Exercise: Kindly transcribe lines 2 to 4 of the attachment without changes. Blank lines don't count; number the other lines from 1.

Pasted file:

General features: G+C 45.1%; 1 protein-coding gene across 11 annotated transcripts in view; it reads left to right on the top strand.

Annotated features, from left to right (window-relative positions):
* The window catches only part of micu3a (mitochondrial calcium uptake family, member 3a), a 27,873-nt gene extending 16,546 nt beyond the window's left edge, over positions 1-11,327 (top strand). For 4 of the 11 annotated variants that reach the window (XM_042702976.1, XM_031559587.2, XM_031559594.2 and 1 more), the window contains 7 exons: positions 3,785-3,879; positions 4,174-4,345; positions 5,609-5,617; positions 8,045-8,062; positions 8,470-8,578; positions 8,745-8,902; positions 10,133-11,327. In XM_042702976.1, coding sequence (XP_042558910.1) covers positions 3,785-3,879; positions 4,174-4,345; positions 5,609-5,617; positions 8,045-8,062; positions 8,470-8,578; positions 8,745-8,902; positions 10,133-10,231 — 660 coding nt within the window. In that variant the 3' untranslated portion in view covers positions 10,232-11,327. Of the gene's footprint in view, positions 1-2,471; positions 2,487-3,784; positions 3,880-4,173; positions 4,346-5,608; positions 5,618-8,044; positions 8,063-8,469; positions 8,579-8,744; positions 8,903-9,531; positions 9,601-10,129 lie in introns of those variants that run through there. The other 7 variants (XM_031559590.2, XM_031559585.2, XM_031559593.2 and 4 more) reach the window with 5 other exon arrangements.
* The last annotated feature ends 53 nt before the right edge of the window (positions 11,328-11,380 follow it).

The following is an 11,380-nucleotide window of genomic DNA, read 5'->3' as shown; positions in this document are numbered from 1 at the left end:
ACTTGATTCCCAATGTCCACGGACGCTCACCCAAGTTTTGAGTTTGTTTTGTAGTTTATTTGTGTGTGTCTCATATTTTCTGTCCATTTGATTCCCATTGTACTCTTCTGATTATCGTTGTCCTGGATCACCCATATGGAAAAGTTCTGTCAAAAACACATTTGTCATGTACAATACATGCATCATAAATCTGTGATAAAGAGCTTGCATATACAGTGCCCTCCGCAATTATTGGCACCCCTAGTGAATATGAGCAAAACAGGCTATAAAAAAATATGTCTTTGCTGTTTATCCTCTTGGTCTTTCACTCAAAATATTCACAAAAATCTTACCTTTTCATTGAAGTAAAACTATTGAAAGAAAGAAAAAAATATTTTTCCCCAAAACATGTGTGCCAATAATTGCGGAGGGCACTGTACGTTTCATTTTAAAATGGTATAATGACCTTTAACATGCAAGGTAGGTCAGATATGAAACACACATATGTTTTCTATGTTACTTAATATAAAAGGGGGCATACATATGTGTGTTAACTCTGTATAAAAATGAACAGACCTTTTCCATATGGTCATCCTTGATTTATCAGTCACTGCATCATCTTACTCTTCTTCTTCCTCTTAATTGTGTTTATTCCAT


Annotated features, from left to right (window-relative positions):
* The window catches only part of micu3a (mitochondrial calcium uptake family, member 3a), a 27,873-nt gene extending 16,546 nt beyond the window's left edge, over positions 1-11,327 (top strand). For 4 of the 11 annotated variants that reach the window (XM_042702976.1, XM_031559587.2, XM_031559594.2 and 1 more), the window contains 7 exons: positions 3,785-3,879; positions 4,174-4,345; positions 5,609-5,617; positions 8,045-8,062; positions 8,470-8,578; positions 8,745-8,902; positions 10,133-11,327. In XM_042702976.1, coding sequence (XP_042558910.1) covers positions 3,785-3,879; positions 4,174-4,345; positions 5,609-5,617; positions 8,045-8,062; positions 8,470-8,578; positions 8,745-8,902; positions 10,133-10,231 — 660 coding nt within the window. In that variant the 3' untranslated portion in view covers positions 10,232-11,327. Of the gene's footprint in view, positions 1-2,471; positions 2,487-3,784; positions 3,880-4,173; positions 4,346-5,608; positions 5,618-8,044; positions 8,063-8,469; positions 8,579-8,744; positions 8,903-9,531; positions 9,601-10,129 lie in introns of those variants that run through there. The other 7 variants (XM_031559590.2, XM_031559585.2, XM_031559593.2 and 4 more) reach the window with 5 other exon arrangements.
* The last annotated feature ends 53 nt before the right edge of the window (positions 11,328-11,380 follow it).